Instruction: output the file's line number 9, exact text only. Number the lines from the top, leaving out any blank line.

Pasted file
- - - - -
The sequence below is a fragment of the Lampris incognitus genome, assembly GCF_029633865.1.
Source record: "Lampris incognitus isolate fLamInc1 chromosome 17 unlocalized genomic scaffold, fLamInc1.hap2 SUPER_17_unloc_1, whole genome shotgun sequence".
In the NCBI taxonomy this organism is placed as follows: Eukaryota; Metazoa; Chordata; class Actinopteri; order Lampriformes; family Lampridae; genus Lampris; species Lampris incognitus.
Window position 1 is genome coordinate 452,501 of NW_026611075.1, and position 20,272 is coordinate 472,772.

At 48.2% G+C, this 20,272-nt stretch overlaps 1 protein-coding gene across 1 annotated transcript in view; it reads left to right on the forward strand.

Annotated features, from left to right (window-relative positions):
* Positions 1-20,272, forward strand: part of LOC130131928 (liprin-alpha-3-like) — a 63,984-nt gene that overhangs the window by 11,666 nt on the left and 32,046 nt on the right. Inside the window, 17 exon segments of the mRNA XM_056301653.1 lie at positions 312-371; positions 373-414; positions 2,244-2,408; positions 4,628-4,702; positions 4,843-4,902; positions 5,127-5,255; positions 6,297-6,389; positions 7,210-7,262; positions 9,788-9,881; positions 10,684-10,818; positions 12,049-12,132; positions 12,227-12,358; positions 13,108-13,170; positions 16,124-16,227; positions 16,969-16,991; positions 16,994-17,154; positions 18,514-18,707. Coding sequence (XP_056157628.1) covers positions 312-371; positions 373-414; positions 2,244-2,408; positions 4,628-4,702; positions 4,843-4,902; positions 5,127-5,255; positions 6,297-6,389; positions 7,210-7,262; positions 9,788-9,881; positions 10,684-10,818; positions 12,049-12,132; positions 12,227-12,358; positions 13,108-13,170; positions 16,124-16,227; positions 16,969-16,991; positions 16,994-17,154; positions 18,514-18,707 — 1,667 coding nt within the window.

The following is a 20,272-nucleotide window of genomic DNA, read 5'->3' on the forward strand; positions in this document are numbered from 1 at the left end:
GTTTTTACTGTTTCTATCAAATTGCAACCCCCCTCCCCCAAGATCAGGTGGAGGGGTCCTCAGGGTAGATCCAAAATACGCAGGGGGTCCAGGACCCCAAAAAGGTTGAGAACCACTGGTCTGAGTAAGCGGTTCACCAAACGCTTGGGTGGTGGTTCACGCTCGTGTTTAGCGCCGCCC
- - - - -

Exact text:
GTTTTTACTGTTTCTATCAAATTGCAACCCCCCTCCCCCAAGATCAGGTGGAGGGGTCCTCAGGGTAGATCCAAAATACGCAGGGGGTCCAGGACCCCAAAAAGGTTGAGAACCACTGGTCTGAGTAAGCGGTTCACCAAACGCTTGGGTGGTGGTTCACGCTCGTGTTTAGCGCCGCCC